Prospect Mail | Best Microsoft Outlook Experience on openSUSE

I think it’s terrible when “best” is ever used in a title, but I have to say that this is absolutely true, at least, calling it the best experience for me. I’ve not really been a huge fan of Outlook due to some of its quirky behavior and the technical support that I have had … Continue reading Prospect Mail | Best Microsoft Outlook Experience on openSUSE

Sun, Oct 22nd, 2023

openSUSE Tumbleweed Endures 18 Month Update Gap

I am continually impressed by the tolerance that openSUSE Tumbleweed has to delays between updates. The recommendation is weekly, maybe bi-weekly to keep your system up to day. It is NOT a good idea to go much more than a month but I have been sloppy from time to time. The great thing about Tumbleweed … Continue reading openSUSE Tumbleweed Endures 18 Month Update Gap

Fri, Oct 20th, 2023

openSUSE Tumbleweed – Review of the week 2023/42

Dear Tumbleweed users and hackers,

Week 42 has been a busy one for Tumbleweed. A total of 6 snapshots have been released (1012, 1013, 1015, 1016, 1017, and 1018). Quite a few interesting discussions are also happening on the factory mailing list (e.g. Agama as the future installer, how to interact with patterns, and such).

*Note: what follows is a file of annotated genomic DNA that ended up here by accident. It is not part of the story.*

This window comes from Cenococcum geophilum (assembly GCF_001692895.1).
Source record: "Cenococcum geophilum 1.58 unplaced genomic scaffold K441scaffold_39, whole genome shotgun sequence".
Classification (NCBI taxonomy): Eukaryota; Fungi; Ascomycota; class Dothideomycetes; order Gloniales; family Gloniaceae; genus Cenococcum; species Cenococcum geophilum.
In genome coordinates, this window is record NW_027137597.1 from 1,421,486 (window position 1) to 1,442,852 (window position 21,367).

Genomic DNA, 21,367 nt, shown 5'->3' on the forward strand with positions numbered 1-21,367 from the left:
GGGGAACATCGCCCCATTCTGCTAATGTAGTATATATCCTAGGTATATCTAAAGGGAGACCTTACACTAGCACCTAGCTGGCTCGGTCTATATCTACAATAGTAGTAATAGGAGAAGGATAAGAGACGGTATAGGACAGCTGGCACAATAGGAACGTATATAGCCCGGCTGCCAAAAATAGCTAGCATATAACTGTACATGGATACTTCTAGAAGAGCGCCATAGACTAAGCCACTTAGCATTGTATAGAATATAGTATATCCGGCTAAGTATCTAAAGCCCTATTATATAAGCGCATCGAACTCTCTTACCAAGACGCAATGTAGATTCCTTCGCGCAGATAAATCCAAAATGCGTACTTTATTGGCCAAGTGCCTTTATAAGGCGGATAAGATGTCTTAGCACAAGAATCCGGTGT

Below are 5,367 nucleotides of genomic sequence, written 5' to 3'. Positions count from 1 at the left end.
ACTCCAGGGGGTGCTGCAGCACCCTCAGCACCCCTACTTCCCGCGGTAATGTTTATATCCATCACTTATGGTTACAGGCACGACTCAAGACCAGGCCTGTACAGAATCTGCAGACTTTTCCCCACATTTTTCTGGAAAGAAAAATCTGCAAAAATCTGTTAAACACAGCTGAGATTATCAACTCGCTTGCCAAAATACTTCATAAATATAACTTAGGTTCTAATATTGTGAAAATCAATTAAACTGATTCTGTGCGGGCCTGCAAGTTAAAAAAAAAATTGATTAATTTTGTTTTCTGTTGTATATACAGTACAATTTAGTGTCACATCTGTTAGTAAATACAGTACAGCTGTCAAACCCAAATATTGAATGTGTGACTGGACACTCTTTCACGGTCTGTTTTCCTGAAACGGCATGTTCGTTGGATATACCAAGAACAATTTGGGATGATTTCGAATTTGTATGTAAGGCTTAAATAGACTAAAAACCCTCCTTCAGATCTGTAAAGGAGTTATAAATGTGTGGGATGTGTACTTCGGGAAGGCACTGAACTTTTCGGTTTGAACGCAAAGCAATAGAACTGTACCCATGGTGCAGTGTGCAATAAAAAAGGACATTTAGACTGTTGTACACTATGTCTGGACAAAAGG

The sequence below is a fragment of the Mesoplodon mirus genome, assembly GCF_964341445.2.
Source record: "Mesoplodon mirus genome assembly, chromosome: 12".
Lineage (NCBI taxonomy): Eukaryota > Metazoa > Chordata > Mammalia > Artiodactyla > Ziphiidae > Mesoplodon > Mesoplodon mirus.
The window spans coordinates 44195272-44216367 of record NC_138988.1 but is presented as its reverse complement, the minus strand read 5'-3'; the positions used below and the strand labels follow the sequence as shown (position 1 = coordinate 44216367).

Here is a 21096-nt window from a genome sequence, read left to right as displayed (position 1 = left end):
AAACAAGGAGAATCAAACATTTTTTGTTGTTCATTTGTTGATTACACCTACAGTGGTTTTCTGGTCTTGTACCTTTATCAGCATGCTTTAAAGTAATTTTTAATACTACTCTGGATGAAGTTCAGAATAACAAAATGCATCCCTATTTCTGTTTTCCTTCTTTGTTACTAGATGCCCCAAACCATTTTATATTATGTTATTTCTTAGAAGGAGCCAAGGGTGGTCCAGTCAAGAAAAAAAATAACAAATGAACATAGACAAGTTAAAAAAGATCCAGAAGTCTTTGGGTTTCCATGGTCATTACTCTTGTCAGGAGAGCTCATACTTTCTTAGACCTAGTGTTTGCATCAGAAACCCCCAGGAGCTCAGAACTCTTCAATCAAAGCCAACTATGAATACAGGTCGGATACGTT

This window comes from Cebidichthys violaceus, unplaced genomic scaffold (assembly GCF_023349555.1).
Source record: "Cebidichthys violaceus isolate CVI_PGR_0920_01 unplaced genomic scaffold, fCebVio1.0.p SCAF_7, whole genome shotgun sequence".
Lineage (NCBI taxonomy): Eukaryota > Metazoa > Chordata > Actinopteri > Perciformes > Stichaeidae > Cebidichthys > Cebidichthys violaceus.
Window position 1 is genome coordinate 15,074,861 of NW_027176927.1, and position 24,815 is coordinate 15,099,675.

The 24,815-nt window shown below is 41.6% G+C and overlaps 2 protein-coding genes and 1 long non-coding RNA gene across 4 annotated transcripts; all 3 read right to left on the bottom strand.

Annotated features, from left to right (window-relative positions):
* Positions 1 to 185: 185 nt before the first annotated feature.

But let’s look first at the updates you received during the last week:

  • KDE Gear 23.08.2
  • cURL 8.4.0
  • Zypper 1.14.66
  • Freetpe 2.13.2
  • Pipewire 0.3.81
  • Qt 6.6.0
  • Samba 4.19.1
  • Node.JS 20.8.1

Looking into the future, we know of these things being worked on at the moment (mainly due to pending submit requests that we have in staging right now):

  • KDE Frameworks 5.111.0
  • Samba 4.19.2
  • Linux kernel 6.5.8
  • Binutils 2.41
  • moving to dbus-broker
  • Removal of /run/utmp and /var/log/wtmp (See mailing list thread)

All Things Open 2023

All Things Open (ATO) is one of my favorite conferences. This week I had the privilege to be in Raleigh, NC for the third time, and give a talk at the conference for the fourth time. I participated not just ATO, but the Community Leadership Summit. Both events were fantastic. I learned a lot, and also realized that many others have the very same problems as I have. I also had a slight overdose of AI :-)

Why I like ATO?

Normally I prefer small events, like Pass the Salt. Small events are more comfortable, have more discussions, more interactions between participants. Large events are noisy, and if you are an introvert (like me), then it’s hard to engage in meaningful interactions with others.

Why do I like to attend ATO then? Obviously, there is noise, lots of it. But no matter how shy I am, I have tons of good discussions both with sudo/syslog-ng users and with completely random participants.